I haven’t read this yet, but it’s in my book queue. Anyways, he’s giving a livestream Q&A to chat about his book. You can watch the live stream here.
It has taken me quite a while to work through twenty-five pages of C.S. Lewis’ work, Mere Christianity. Given as a series of wartime talks, its purpose was to explain Christianity to the common man from a common man. It presupposes no previous religious background, and rather attempts a rational argument towards the existence of God and the rules of Christianity. Recall, C.S. Lewis was previously an atheist.
I struggled (and continue to do so) through the initial pages of the work. My education within the sciences and its scientific method instilled a constant search for logical fallacies in arguments or possibilities not considered.
C.S. Lewis was a brilliant man. Though I have filled margins of the text with counters and rebuttals against passages with which I do not agree, his ability to confer complex arguments in a easily understandable form is quite impressive.
For now, I hope to hold my tongue against any major disagreements I have found in the first twenty-five pages of text (as Lewis has already resolved quite a few of these), but rather I use this post to urge religious and non-religious people alike to pick up a copy. My single vantage point lacks the comprehensiveness with which I wish I could analyze his arguments, but at the very least this work has caused me to reconsider the grander questions of life in a real, rational way — it’s a great feeling.
Edith Hamilton, I apologize, but I found the first half of Greek Mythology (the part without the stories) vastly uninteresting. Sure, various anecdotes and paragraphs were amusing and inspiring, but alas my aversion to history once again prevents me from finishing your popular work. I will admit, however, that the speculation on the origin of how the Gods’ came to assume their stories and roles was interesting and enlightening. It was, after all, our earliest civilized government — arguably.
In light of Halloween, I read Edgar Allen Poe’s Black Cat and The Fall of the House of Usher. All I can say, dear Poe, is that I understand why you were constantly intoxicated in one form or another.
Black Cat was eerie in how well Poe describes the out of body experience. The narrator addresses his rage and laments the fact that he committed terrible acts in response to his anger, but speaks in a tone that would be appropriate to describing a walk in the park. As if he were a perfectly civilized and sane man who fell helpless to the terrible atrocities his mind concocted. Yet it seems not to be a case of schizophrenia or bi-polar disorder, just simply a twisted individual with little sense of remorse. But we have all had that experience before — when an action in the past no longer feels real in retrospect, as if it were performed by someone else. Bravo Poe.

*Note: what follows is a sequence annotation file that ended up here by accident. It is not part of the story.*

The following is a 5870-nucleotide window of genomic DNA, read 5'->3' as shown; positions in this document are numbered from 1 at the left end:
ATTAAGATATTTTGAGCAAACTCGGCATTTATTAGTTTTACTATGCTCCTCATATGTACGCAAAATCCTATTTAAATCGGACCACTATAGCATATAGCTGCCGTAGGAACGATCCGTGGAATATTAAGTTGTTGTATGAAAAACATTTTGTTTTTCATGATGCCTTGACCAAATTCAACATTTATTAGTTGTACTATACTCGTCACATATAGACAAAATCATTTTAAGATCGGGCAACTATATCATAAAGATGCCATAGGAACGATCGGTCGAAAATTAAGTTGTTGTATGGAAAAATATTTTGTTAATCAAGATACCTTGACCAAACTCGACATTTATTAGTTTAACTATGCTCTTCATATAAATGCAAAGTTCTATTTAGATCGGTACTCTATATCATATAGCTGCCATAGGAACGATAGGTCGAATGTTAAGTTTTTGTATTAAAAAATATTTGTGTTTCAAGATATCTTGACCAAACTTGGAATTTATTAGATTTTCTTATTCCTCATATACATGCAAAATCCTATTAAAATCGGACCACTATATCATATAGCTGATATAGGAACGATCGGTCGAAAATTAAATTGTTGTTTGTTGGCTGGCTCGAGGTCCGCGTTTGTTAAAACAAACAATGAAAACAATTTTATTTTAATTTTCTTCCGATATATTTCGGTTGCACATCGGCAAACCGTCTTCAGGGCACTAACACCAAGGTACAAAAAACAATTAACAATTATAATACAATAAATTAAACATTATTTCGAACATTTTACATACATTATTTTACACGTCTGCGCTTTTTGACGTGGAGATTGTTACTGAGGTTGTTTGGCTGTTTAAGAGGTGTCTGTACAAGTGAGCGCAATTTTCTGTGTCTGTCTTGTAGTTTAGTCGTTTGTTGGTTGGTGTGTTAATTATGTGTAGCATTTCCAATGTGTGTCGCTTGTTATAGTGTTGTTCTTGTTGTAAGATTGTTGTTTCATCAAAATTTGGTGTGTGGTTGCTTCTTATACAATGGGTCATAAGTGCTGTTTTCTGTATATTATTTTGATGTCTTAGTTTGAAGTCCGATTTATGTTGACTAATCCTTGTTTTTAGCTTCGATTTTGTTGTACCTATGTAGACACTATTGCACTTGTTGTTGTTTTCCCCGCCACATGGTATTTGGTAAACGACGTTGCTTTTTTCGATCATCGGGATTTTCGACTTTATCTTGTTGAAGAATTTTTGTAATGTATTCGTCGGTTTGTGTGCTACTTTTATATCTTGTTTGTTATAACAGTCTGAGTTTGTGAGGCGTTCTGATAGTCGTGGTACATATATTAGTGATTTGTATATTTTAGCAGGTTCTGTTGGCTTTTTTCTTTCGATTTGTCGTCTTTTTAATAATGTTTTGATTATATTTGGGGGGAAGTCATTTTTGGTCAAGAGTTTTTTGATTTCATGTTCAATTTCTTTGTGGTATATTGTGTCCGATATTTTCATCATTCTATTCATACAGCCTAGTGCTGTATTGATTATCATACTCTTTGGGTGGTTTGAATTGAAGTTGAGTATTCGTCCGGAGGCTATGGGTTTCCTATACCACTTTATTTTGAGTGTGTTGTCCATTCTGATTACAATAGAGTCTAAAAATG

The Fall of the House of Usher took me several days to get through. Not for difficulty of language (though it was indeed a bit cryptic at times), but rather because I could not find a proper plot line. There seemed to be details that were largely unimportant to the story. What was there to grab my interest? I continued to put it down for lack of interest. Even upon finishing, I could not completely understand the purpose of the story except to describe an odd mental disorder and a eerie sequence of events. Wikipedia later informed me that this short story was one of ‘totality’, meaning every detail was pertinent and related to some aspect or another. If I were a literary scholar, perhaps I’d show a bit more interest.
I also just finished Hunger Games, but I’ll save that for another post.
The original plan was to re-read this classic, which I really had only partially read (“sparknote-d”) back in high school.
Unfortunately, getting through the introduction has been incredibly boring. I may just skip to the actually mythology part.
There was one passage in the introduction I particularly liked, however.
When the [first] stories were being shaped, we are given to understand, little distinction had as yet been made between the real and the unreal. The imagination was vividly alive and not checked by the reason, so that anyone in the woods might see through the trees a fleeing nymph, or bending over a clear pool to drink, behold in the depths a naiad’s face.
How limited is our creativity because of the predetermined notions that we hold as true? (Which have been so engrained into our thinking patterns that were are blind to them). I have mentioned this previously, but when I was younger (say elementary school through high school) I observed people and attempted to empirically develop theories of how people thought — how people functioned. Knowing this, I intentionally avoided any courses or training in psychology. It is along the same concept of not being able to “un-see” something. Once we store a fact, an experience, etc in a particular way, it is quite difficult to ever return to that though objectively.